Are We Allowed to Talk About Shane Baz on a Pirates Site?

SAINT PETERSBURG – Five years ago, the Pittsburgh Pirates drafted right-handed pitcher Shane Baz with the 12th overall pick in the 2017 MLB draft.

Four years ago, the Pirates traded Baz to the Rays — along with Tyler Glasnow and Austin Meadows — for Chris Archer.

As a result, I’m not entirely sure that I’m allowed to talk about Shane Baz on this site.

That said, I did catch up with Baz a few weeks ago when covering the Pirates against the Rays. The Tampa starter just went on the 15-day IL with a right elbow strain yesterday, and will be down for a month before being re-evaluated.

Most of what we discussed involved the journey to the majors for the 23-year-old starter, because Baz spent the majority of his time developing in another system. Despite the different systems, there wasn’t a lot of difference in what got Baz to the highest level, compared to what he might have experienced with the Pirates.

“It’s a long process,” Baz said of the journey. “There’s a lot of stuff you have to learn, and a lot of it you have to learn by experience. Pick and choose what you’re going to work on that day, or that week or month. It’s up to the player a lot, too.”

Baz said that figuring out his body, filling up the strike zone, and challenging hitters with every at-bat helped to propel his career forward. That’s not much different from what he would have learned in the Pittsburgh system.

With the 2022 MLB draft approaching this weekend, Baz is a reminder of both the upside and the uncertainty in this game — even from first rounders. We can project tools all day long, but at the end of the day, it’s up to the player to develop those tools. It’s not always easy for the player.

“When you come out of high school, you’re thinking I’ve got to do extra or I’m at such a higher level than where I was at,” said Baz. “In reality, there’s a reason why you’re there, and you’ve got to keep doing your thing and trust it.”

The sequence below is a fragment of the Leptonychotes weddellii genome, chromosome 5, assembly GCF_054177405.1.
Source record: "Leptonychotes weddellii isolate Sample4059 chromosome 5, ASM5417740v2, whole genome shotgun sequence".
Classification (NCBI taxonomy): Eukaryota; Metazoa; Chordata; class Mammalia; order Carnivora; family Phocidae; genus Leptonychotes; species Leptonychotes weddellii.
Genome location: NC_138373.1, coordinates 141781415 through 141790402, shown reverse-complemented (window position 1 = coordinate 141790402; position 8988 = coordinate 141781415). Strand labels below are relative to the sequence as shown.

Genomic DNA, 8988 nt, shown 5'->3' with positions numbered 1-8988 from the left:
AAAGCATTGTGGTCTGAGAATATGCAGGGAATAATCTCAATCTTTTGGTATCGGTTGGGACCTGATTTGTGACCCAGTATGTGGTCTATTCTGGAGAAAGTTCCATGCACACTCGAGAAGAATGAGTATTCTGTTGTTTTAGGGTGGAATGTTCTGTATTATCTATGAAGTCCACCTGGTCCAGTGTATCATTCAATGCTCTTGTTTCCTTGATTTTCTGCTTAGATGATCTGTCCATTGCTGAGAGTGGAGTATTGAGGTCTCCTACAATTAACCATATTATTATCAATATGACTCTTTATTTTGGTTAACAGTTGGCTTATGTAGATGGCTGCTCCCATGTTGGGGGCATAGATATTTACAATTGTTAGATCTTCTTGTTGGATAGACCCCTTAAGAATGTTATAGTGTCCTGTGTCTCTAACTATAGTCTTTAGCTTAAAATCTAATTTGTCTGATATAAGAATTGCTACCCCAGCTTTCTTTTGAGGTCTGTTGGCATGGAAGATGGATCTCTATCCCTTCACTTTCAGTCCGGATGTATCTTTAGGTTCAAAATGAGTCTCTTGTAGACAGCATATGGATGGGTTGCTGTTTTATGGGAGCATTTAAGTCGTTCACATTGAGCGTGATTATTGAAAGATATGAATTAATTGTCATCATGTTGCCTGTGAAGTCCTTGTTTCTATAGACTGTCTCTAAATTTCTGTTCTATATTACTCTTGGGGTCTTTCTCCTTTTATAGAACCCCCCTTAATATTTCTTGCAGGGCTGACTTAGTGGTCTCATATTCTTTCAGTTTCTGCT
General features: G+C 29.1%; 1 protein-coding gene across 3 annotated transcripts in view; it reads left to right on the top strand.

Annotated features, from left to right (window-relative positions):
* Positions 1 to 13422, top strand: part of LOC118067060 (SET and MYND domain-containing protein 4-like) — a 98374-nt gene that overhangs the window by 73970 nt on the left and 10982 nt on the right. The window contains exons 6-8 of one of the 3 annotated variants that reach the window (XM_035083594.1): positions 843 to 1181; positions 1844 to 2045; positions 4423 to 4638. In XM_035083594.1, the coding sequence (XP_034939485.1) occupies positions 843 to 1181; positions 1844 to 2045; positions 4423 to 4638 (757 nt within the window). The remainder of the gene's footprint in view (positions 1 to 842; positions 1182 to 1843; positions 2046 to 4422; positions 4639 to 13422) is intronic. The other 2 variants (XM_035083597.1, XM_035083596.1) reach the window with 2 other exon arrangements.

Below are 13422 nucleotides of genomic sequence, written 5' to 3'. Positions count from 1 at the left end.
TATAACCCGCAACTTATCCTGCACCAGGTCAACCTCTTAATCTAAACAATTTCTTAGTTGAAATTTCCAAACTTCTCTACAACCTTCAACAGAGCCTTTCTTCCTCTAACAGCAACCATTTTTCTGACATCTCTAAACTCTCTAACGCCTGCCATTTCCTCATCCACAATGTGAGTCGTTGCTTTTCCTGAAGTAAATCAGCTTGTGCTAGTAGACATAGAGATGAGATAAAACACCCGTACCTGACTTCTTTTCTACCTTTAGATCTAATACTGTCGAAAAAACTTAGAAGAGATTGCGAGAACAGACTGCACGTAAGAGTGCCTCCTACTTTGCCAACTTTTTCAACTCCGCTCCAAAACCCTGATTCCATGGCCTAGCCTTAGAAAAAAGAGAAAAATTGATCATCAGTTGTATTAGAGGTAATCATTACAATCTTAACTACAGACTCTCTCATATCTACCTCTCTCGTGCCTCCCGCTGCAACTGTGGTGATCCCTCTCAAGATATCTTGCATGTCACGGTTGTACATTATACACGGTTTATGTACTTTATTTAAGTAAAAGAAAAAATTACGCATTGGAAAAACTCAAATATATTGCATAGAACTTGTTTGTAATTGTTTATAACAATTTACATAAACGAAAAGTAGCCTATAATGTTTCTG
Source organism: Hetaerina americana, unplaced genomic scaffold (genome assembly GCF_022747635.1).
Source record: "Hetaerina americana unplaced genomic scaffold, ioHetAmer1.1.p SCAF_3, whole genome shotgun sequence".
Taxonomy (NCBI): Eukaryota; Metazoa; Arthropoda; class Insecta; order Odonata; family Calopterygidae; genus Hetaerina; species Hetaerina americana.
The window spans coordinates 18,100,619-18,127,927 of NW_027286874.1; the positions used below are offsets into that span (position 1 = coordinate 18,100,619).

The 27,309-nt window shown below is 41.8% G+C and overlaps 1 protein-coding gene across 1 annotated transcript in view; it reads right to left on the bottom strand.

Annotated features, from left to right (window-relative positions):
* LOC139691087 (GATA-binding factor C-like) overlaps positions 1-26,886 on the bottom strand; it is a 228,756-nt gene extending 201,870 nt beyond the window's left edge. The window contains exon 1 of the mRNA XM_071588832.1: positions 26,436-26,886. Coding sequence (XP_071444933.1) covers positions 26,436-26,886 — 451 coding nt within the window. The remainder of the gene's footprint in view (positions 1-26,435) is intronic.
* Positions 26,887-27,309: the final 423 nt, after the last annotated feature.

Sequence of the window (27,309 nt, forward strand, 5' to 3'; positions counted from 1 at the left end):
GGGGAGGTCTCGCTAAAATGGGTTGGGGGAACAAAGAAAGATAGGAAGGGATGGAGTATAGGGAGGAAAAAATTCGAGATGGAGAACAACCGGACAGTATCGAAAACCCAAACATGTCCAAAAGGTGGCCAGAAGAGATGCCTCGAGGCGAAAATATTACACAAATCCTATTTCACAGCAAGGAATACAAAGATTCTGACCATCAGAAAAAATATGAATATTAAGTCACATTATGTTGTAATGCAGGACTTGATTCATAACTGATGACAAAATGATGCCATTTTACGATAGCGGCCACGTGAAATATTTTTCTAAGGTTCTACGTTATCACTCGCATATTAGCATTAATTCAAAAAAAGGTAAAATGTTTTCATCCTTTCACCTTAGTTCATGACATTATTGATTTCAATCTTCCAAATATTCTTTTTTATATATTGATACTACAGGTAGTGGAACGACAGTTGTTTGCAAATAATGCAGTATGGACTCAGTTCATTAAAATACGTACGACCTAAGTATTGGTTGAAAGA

Baz didn’t spend much time developing inside the Pirates’ system. He only played in the rookie leagues, and was only in the system for a year. Still, he had praise for his time with the Pirates.

“I loved it,” Baz said of his brief time with the Pirates. “I’m obviously very grateful for not only them giving me an opportunity to get into pro ball, but just to be able to grow and work and teach me everything they can. Definitely a lot of really valuable stuff that they taught me and that I still take today. I had some unbelievable coaches there that really cared about me, and tried to do their best to help me. I’m forever in debt for them just drafting me, too.”

Regarding the coaches, the pitching coach for Baz in the GCL was Drew Benes, who is currently the pitching coach in Altoona.

The approach the Pirates had at the time was more top-down development, and wasn’t for every player. The new development system is pushing a more individual approach that gives the players more control of their careers.

Baz always struck me as the type of person who wouldn’t have been negatively impacted by the old approach. That’s especially true since he credits his eventual arrival in the majors to a lot of things that the old system pushed.